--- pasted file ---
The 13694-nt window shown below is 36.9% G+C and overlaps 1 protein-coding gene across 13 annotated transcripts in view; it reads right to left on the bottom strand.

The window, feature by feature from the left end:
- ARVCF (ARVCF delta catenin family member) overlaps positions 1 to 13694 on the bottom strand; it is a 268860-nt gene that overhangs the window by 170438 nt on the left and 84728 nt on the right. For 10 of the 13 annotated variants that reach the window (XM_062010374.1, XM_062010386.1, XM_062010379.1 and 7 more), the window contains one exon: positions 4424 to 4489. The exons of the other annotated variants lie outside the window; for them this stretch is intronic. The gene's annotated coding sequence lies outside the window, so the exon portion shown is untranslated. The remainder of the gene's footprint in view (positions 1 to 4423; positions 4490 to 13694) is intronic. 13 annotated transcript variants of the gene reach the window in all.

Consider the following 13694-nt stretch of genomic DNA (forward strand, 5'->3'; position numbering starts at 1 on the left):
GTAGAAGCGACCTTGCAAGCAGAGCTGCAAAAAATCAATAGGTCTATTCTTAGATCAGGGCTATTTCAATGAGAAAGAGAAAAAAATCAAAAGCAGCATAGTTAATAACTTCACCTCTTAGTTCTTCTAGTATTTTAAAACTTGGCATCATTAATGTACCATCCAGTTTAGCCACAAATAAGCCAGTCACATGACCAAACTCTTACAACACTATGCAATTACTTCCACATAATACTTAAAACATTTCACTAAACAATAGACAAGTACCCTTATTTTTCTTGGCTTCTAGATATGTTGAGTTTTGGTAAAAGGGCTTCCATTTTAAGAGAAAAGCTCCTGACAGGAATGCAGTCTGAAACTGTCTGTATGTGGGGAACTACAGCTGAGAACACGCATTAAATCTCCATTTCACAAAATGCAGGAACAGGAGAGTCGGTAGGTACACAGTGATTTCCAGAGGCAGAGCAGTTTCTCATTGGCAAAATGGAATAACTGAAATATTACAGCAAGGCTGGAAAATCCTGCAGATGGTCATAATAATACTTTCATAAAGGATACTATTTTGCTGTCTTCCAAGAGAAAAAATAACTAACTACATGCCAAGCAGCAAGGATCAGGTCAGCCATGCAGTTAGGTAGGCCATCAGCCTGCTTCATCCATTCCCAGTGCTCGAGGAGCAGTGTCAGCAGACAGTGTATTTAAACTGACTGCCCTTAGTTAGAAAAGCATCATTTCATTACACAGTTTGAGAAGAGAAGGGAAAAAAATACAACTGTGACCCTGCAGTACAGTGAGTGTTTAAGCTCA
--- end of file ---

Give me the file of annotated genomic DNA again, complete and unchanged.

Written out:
The 13694-nt window shown below is 36.9% G+C and overlaps 1 protein-coding gene across 13 annotated transcripts in view; it reads right to left on the bottom strand.

The window, feature by feature from the left end:
- ARVCF (ARVCF delta catenin family member) overlaps positions 1 to 13694 on the bottom strand; it is a 268860-nt gene that overhangs the window by 170438 nt on the left and 84728 nt on the right. For 10 of the 13 annotated variants that reach the window (XM_062010374.1, XM_062010386.1, XM_062010379.1 and 7 more), the window contains one exon: positions 4424 to 4489. The exons of the other annotated variants lie outside the window; for them this stretch is intronic. The gene's annotated coding sequence lies outside the window, so the exon portion shown is untranslated. The remainder of the gene's footprint in view (positions 1 to 4423; positions 4490 to 13694) is intronic. 13 annotated transcript variants of the gene reach the window in all.

Consider the following 13694-nt stretch of genomic DNA (forward strand, 5'->3'; position numbering starts at 1 on the left):
GTAGAAGCGACCTTGCAAGCAGAGCTGCAAAAAATCAATAGGTCTATTCTTAGATCAGGGCTATTTCAATGAGAAAGAGAAAAAAATCAAAAGCAGCATAGTTAATAACTTCACCTCTTAGTTCTTCTAGTATTTTAAAACTTGGCATCATTAATGTACCATCCAGTTTAGCCACAAATAAGCCAGTCACATGACCAAACTCTTACAACACTATGCAATTACTTCCACATAATACTTAAAACATTTCACTAAACAATAGACAAGTACCCTTATTTTTCTTGGCTTCTAGATATGTTGAGTTTTGGTAAAAGGGCTTCCATTTTAAGAGAAAAGCTCCTGACAGGAATGCAGTCTGAAACTGTCTGTATGTGGGGAACTACAGCTGAGAACACGCATTAAATCTCCATTTCACAAAATGCAGGAACAGGAGAGTCGGTAGGTACACAGTGATTTCCAGAGGCAGAGCAGTTTCTCATTGGCAAAATGGAATAACTGAAATATTACAGCAAGGCTGGAAAATCCTGCAGATGGTCATAATAATACTTTCATAAAGGATACTATTTTGCTGTCTTCCAAGAGAAAAAATAACTAACTACATGCCAAGCAGCAAGGATCAGGTCAGCCATGCAGTTAGGTAGGCCATCAGCCTGCTTCATCCATTCCCAGTGCTCGAGGAGCAGTGTCAGCAGACAGTGTATTTAAACTGACTGCCCTTAGTTAGAAAAGCATCATTTCATTACACAGTTTGAGAAGAGAAGGGAAAAAAATACAACTGTGACCCTGCAGTACAGTGAGTGTTTAAGCTCA